Key Aspects of Advanced Care Planning

Once you have considered and discussed your wishes for future care, there are additional steps you can take to ensure you receive the care you want if you are unable to communicate it yourself.

Health Care Proxy

A health care proxy is the person who speaks on your behalf if you can’t make your own health care decisions. Your health care proxy can talk with members of the care team and read medical records to help make decisions about tests, procedures, and treatments if you became too sick to make them yourself. All adults aged 18 and older are recommended to fill out a health care proxy form to name the person who can make health care decisions for them in the future event of an unexpected illness, accident, or expected decline in health.
There are three steps to choosing a health care proxy:

  1. Picking a person.
  2. Having a conversation with that person.
  3. Adding that person’s information to your official documents

 

MOLST – Medical Orders for Life-Sustaining Treatment

MOLST is a medical order form (similar to a prescription) that relays instructions between health care professionals about a patient’s care. MOLST is based on individuals’ right to accept or refuse medical treatment, including treatment that might extend life. MOLST is not for everyone. In Massachusetts, patients of any age with a serious advanced illness may discuss filling out a MOLST form with their clinician. A MOLST form becomes effective immediately upon signing and is not dependent on a person’s loss of capacity.

The process before filling out MOLST requires discussions between the signing clinician (physician, nurse practitioner or physician assistant), the patient, and family members/trusted advisors. Considerations include the patient’s current medical condition and prognosis, possible benefits and risks of treatments, and the patient’s values and goals for care. After these discussions, the MOLST form may be filled out and signed by the clinician to instruct other health professionals about the use of life-sustaining treatments for the patient, based on the patient’s own decisions. A Living Will is not a medical order in some states, for example Massachusetts.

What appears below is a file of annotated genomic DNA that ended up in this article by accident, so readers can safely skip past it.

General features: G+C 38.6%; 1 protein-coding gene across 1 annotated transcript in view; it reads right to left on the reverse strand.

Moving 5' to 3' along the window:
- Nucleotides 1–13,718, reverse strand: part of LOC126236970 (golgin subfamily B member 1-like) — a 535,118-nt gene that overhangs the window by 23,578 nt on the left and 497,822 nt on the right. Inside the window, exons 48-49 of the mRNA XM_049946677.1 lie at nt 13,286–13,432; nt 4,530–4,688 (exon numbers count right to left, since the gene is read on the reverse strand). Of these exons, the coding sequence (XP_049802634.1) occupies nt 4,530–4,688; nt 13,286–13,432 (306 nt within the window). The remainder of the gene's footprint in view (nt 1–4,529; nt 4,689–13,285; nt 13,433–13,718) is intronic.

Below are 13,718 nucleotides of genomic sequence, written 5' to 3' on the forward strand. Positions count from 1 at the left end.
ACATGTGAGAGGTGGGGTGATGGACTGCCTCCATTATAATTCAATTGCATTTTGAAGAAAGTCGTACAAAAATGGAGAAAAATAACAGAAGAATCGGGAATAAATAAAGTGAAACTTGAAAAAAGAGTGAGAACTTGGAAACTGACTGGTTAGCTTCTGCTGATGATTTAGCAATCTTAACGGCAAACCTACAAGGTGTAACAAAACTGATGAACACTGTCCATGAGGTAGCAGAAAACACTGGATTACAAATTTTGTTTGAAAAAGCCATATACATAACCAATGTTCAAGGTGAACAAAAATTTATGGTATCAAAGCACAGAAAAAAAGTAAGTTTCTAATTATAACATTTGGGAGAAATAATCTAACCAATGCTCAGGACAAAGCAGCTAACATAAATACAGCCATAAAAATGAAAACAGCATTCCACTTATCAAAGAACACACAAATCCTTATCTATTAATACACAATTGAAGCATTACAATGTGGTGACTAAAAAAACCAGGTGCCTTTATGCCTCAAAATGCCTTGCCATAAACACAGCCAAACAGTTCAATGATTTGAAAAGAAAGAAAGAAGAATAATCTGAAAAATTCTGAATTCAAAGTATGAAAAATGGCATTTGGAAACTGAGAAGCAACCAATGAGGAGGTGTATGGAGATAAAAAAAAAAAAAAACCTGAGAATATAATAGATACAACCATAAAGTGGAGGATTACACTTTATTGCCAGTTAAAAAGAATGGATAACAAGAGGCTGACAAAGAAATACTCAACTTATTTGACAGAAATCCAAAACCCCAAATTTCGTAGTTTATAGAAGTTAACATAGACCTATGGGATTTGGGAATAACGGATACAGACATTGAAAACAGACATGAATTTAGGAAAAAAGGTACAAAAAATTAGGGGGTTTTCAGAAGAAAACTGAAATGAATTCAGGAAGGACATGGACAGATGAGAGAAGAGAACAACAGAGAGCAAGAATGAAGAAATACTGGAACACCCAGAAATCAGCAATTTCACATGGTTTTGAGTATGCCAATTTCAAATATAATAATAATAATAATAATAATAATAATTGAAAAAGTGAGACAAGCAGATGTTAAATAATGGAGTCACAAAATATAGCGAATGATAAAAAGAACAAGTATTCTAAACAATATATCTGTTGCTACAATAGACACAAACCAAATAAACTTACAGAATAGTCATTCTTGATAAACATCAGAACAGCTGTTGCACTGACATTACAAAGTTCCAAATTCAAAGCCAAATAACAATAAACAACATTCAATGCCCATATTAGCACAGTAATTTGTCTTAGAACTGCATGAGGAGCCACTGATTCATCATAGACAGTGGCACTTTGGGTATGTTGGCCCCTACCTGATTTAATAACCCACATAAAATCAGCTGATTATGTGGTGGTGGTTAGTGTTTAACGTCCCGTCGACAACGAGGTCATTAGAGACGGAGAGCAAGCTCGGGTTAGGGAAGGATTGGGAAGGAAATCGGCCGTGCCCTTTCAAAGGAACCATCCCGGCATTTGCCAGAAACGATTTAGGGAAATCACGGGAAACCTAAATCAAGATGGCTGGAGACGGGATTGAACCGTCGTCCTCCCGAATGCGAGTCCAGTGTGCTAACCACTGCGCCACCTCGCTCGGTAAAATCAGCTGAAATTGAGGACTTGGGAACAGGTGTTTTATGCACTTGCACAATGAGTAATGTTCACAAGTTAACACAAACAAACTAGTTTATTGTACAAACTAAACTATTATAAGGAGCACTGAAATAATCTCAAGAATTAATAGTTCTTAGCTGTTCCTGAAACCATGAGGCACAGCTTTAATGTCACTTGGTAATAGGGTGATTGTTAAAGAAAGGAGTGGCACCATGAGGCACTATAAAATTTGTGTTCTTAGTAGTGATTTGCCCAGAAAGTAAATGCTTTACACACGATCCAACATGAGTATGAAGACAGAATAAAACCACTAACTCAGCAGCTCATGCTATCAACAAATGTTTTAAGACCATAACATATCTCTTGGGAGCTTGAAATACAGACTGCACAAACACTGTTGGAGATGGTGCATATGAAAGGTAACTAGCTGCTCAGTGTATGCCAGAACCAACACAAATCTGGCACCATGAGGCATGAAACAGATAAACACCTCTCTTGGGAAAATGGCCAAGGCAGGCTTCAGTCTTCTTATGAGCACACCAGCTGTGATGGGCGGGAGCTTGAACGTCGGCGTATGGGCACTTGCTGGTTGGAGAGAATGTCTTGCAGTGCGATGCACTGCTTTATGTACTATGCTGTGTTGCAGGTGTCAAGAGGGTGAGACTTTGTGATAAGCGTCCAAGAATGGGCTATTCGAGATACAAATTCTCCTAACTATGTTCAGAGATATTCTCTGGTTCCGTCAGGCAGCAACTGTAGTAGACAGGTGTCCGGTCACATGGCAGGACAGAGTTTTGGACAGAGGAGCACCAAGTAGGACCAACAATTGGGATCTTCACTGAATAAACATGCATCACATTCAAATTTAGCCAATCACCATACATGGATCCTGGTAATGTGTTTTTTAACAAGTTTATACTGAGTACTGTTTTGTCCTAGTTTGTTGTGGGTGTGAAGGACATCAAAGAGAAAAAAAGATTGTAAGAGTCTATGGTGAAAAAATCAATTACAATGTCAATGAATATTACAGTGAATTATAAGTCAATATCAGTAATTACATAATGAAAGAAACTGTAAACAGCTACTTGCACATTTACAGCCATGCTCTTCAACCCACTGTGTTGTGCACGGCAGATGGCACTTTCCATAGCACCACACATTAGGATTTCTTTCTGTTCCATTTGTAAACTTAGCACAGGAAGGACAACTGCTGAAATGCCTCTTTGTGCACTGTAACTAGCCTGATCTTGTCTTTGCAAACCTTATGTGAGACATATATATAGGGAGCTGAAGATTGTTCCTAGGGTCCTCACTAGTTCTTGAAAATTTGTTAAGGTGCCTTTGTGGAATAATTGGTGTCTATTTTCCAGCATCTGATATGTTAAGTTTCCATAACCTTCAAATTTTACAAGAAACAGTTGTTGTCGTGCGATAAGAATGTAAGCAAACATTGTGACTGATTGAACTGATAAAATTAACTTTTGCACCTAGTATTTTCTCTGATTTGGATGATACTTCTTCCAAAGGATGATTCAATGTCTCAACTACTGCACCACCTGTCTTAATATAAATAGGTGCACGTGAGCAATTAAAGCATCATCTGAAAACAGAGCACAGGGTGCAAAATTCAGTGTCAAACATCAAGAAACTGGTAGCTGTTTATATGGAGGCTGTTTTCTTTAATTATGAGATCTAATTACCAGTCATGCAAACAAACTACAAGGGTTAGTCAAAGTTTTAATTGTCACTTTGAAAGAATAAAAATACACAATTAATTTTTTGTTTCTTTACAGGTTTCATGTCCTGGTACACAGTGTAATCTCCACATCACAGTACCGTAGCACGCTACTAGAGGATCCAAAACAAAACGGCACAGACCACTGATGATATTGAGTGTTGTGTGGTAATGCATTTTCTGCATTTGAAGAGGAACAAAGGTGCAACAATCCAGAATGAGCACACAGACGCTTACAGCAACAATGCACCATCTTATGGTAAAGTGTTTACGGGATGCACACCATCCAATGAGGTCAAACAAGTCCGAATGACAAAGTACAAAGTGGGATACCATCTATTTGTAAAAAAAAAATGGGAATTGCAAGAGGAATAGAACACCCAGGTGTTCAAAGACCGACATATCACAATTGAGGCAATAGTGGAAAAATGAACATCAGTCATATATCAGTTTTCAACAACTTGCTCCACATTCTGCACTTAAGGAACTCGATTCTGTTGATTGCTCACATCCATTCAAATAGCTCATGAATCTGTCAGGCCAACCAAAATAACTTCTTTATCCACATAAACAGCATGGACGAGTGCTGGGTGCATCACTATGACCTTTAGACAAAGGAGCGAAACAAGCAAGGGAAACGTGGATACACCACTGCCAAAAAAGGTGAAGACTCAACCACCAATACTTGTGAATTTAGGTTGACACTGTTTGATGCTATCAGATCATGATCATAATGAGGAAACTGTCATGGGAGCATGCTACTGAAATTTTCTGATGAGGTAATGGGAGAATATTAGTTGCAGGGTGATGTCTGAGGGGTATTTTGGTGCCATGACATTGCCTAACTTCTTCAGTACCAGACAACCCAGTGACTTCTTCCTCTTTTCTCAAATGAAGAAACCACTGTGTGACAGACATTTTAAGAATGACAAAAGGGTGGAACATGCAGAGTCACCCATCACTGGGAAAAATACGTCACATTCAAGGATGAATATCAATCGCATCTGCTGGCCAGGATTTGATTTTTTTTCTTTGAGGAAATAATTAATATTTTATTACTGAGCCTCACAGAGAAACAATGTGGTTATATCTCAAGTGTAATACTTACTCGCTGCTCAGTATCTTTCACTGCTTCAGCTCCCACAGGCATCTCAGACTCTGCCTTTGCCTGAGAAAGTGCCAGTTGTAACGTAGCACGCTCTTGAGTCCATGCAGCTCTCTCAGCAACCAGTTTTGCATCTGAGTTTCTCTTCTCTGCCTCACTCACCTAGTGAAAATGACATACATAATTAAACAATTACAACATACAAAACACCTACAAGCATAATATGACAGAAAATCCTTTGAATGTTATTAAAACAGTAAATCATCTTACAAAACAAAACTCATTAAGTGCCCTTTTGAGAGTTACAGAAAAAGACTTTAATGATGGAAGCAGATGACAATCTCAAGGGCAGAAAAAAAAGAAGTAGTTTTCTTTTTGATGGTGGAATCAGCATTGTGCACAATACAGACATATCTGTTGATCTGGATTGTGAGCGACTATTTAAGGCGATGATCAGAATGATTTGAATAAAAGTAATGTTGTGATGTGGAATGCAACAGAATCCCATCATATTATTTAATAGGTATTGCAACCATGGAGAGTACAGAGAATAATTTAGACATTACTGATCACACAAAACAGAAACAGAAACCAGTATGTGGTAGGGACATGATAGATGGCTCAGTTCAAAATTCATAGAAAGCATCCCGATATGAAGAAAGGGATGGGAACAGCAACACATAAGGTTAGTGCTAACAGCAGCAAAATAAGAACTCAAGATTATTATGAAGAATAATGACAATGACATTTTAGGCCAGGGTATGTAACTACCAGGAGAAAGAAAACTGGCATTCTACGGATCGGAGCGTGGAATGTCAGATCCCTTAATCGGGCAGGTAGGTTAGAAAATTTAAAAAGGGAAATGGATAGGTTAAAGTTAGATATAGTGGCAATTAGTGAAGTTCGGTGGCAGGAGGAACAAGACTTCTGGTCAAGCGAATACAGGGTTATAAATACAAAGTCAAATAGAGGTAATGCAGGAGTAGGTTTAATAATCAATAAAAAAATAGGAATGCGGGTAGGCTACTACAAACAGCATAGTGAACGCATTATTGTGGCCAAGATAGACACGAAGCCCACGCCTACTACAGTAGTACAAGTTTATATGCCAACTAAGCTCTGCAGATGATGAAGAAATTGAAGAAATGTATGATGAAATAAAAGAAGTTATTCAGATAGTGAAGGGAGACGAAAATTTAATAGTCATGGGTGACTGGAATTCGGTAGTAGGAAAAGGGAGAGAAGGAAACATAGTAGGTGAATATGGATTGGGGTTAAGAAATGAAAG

Code Status – What does it mean?

Sometimes your medical team has to make decisions around invasive life prolonging procedures or therapies, and it is helpful for patients and their care givers to understand aspects of this care and share their wishes in regard to that care. Code status refers to the type of treatment a person would or would not receive if their heart or breathing were to stop. The code status is located on the MOLST form but is also confirmed when patients are admitted to the hospital. The four basic categories, commonly referred to as resuscitative efforts are:

  • CPR (Cardiopulmonary Resuscitation) – includes providing chest compressions and breaths
  • Defibrillation – Electrical shock via pads or paddles
  • Cardiac Arrest Medication – Medications intended for when a person’s heart has stopped beating
  • Intubation and Mechanical Ventilation – The placement of a breathing tube connected to a ventilator if a person cannot breathe on their own

Other Aggressive Care Treatments

  • Dialysis – The placement of a  dialysis catheter connected to a machine to remove fluid and toxins from the body when kidneys no longer function properly
  • Tube-feeding – Providing nutrition and/or fluids via feeding tube if a person can no longer take anything by mouth.

 

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